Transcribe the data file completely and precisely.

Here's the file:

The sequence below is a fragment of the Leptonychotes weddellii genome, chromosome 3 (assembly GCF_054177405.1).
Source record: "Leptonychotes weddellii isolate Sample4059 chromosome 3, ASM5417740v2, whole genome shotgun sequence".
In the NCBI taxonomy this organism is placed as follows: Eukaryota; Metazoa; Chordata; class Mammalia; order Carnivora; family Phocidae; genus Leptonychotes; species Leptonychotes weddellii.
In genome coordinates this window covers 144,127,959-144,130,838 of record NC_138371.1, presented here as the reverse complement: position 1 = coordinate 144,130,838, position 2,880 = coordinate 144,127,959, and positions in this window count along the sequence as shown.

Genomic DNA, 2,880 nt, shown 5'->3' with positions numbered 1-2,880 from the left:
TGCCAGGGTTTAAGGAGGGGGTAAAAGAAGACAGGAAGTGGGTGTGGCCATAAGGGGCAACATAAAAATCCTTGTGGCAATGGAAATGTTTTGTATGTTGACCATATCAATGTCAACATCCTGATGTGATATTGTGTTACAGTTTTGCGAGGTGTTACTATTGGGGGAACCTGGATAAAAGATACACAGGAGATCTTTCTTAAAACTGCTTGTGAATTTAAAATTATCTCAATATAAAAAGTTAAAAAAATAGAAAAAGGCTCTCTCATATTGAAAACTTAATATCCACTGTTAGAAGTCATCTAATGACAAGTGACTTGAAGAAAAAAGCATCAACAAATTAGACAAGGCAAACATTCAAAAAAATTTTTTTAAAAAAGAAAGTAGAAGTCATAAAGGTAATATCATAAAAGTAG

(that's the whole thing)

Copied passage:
The sequence below is a fragment of the Leptonychotes weddellii genome, chromosome 3 (assembly GCF_054177405.1).
Source record: "Leptonychotes weddellii isolate Sample4059 chromosome 3, ASM5417740v2, whole genome shotgun sequence".
In the NCBI taxonomy this organism is placed as follows: Eukaryota; Metazoa; Chordata; class Mammalia; order Carnivora; family Phocidae; genus Leptonychotes; species Leptonychotes weddellii.
In genome coordinates this window covers 144,127,959-144,130,838 of record NC_138371.1, presented here as the reverse complement: position 1 = coordinate 144,130,838, position 2,880 = coordinate 144,127,959, and positions in this window count along the sequence as shown.

Genomic DNA, 2,880 nt, shown 5'->3' with positions numbered 1-2,880 from the left:
TGCCAGGGTTTAAGGAGGGGGTAAAAGAAGACAGGAAGTGGGTGTGGCCATAAGGGGCAACATAAAAATCCTTGTGGCAATGGAAATGTTTTGTATGTTGACCATATCAATGTCAACATCCTGATGTGATATTGTGTTACAGTTTTGCGAGGTGTTACTATTGGGGGAACCTGGATAAAAGATACACAGGAGATCTTTCTTAAAACTGCTTGTGAATTTAAAATTATCTCAATATAAAAAGTTAAAAAAATAGAAAAAGGCTCTCTCATATTGAAAACTTAATATCCACTGTTAGAAGTCATCTAATGACAAGTGACTTGAAGAAAAAAGCATCAACAAATTAGACAAGGCAAACATTCAAAAAAATTTTTTTAAAAAAGAAAGTAGAAGTCATAAAGGTAATATCATAAAAGTAG